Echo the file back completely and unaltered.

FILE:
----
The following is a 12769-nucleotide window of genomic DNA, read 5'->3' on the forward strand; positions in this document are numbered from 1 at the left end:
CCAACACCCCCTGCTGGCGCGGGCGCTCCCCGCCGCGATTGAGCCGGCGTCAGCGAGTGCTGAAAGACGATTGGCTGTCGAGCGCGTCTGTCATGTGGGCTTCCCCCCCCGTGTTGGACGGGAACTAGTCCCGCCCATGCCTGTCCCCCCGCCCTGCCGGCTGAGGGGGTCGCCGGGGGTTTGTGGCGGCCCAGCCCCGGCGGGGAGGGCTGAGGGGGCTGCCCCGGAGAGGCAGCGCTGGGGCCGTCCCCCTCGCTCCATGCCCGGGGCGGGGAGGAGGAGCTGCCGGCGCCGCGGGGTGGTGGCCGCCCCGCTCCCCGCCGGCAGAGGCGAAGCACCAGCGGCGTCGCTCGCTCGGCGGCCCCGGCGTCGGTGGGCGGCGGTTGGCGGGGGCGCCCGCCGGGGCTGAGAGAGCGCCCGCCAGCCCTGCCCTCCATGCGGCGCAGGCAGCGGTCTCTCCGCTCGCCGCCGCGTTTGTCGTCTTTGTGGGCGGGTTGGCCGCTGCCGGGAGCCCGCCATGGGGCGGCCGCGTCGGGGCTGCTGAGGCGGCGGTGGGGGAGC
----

The following is a 12769-nucleotide window of genomic DNA, read 5'->3' on the forward strand; positions in this document are numbered from 1 at the left end:
CCAACACCCCCTGCTGGCGCGGGCGCTCCCCGCCGCGATTGAGCCGGCGTCAGCGAGTGCTGAAAGACGATTGGCTGTCGAGCGCGTCTGTCATGTGGGCTTCCCCCCCCGTGTTGGACGGGAACTAGTCCCGCCCATGCCTGTCCCCCCGCCCTGCCGGCTGAGGGGGTCGCCGGGGGTTTGTGGCGGCCCAGCCCCGGCGGGGAGGGCTGAGGGGGCTGCCCCGGAGAGGCAGCGCTGGGGCCGTCCCCCTCGCTCCATGCCCGGGGCGGGGAGGAGGAGCTGCCGGCGCCGCGGGGTGGTGGCCGCCCCGCTCCCCGCCGGCAGAGGCGAAGCACCAGCGGCGTCGCTCGCTCGGCGGCCCCGGCGTCGGTGGGCGGCGGTTGGCGGGGGCGCCCGCCGGGGCTGAGAGAGCGCCCGCCAGCCCTGCCCTCCATGCGGCGCAGGCAGCGGTCTCTCCGCTCGCCGCCGCGTTTGTCGTCTTTGTGGGCGGGTTGGCCGCTGCCGGGAGCCCGCCATGGGGCGGCCGCGTCGGGGCTGCTGAGGCGGCGGTGGGGGAGC